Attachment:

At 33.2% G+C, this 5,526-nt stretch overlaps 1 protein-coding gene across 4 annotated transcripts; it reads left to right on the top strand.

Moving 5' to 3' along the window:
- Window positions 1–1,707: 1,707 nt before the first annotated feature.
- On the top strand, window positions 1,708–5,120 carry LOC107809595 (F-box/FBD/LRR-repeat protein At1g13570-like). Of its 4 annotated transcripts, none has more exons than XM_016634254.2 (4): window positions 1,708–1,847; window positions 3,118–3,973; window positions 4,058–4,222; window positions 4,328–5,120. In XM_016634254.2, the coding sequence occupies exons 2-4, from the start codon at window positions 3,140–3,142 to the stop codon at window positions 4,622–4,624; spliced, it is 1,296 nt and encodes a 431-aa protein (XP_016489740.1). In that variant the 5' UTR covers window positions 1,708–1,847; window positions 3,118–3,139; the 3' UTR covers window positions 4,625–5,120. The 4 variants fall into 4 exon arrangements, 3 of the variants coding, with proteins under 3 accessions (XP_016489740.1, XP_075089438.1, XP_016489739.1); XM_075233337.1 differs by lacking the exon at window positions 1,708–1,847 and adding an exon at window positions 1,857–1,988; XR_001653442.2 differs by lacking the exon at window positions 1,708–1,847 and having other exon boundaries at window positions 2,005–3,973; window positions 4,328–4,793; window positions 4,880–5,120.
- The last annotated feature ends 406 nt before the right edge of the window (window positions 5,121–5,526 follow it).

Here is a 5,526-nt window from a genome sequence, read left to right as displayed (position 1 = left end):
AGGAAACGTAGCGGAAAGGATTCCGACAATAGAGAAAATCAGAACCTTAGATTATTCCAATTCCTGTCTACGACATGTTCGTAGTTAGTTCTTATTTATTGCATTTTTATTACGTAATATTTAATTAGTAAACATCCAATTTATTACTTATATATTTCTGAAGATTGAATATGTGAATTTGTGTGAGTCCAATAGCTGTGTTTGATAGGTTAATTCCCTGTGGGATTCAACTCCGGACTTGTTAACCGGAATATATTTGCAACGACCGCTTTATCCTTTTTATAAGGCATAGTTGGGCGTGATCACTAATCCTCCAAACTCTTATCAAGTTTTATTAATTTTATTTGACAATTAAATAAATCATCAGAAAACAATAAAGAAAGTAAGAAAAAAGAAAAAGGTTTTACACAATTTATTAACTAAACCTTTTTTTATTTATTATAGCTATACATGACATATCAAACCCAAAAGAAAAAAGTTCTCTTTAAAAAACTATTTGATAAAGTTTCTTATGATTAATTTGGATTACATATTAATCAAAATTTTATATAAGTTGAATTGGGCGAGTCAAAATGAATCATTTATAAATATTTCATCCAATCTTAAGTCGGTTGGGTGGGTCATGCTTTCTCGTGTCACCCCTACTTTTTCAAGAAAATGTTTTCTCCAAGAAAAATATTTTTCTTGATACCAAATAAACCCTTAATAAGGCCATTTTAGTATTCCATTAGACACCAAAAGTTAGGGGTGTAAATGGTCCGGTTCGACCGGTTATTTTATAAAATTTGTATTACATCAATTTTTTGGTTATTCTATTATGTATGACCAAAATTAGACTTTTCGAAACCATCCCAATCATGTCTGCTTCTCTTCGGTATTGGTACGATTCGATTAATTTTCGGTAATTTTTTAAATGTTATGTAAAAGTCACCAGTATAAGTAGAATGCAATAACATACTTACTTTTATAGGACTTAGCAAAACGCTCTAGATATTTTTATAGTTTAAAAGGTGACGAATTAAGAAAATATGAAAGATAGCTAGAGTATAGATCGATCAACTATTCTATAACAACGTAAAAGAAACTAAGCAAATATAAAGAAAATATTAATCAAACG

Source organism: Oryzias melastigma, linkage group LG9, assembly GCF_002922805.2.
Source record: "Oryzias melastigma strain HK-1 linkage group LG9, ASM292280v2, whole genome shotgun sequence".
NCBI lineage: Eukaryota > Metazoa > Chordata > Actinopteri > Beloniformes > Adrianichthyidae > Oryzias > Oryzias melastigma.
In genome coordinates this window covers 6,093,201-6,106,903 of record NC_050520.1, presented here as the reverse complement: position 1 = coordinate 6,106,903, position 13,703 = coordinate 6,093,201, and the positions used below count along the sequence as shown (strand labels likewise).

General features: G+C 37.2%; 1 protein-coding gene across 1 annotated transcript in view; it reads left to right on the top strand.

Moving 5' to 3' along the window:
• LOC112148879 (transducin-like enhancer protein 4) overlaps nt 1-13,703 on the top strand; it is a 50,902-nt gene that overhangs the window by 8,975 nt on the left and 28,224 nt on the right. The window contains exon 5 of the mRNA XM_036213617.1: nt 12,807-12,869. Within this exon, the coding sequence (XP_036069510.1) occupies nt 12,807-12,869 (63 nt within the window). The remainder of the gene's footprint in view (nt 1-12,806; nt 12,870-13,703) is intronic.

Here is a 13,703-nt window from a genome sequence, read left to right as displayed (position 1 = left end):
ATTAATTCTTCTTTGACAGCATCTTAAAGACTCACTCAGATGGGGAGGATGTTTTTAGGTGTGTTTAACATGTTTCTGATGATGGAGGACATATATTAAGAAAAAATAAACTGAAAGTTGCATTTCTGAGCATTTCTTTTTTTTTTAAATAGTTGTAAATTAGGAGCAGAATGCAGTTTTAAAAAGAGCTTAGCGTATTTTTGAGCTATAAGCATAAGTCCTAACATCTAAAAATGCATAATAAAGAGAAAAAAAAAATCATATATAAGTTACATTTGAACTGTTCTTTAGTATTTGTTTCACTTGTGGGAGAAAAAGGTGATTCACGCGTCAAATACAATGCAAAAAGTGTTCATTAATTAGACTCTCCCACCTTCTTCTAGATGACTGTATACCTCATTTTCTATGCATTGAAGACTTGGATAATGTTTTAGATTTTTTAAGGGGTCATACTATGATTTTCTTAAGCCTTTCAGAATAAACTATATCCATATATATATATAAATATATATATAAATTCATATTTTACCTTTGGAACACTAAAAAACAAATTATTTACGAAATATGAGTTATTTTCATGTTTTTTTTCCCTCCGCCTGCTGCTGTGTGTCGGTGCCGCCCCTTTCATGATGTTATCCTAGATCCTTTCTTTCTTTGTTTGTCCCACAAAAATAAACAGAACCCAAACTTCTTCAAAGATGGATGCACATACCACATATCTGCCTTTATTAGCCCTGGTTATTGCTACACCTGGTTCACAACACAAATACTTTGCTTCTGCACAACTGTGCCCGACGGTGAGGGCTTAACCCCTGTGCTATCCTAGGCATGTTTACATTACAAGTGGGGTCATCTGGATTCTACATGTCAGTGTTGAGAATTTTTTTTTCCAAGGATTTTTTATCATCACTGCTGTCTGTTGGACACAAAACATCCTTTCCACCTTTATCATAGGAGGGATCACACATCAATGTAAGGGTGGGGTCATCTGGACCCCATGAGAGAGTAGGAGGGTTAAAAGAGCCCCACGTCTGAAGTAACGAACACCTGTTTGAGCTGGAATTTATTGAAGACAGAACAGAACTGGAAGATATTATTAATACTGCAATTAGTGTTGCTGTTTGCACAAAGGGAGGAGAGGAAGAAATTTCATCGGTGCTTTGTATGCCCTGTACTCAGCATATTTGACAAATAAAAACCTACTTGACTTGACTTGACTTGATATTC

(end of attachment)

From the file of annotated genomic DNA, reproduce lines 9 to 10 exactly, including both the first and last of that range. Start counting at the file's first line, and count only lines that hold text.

Source record: "Oryzias melastigma strain HK-1 linkage group LG9, ASM292280v2, whole genome shotgun sequence".
NCBI lineage: Eukaryota > Metazoa > Chordata > Actinopteri > Beloniformes > Adrianichthyidae > Oryzias > Oryzias melastigma.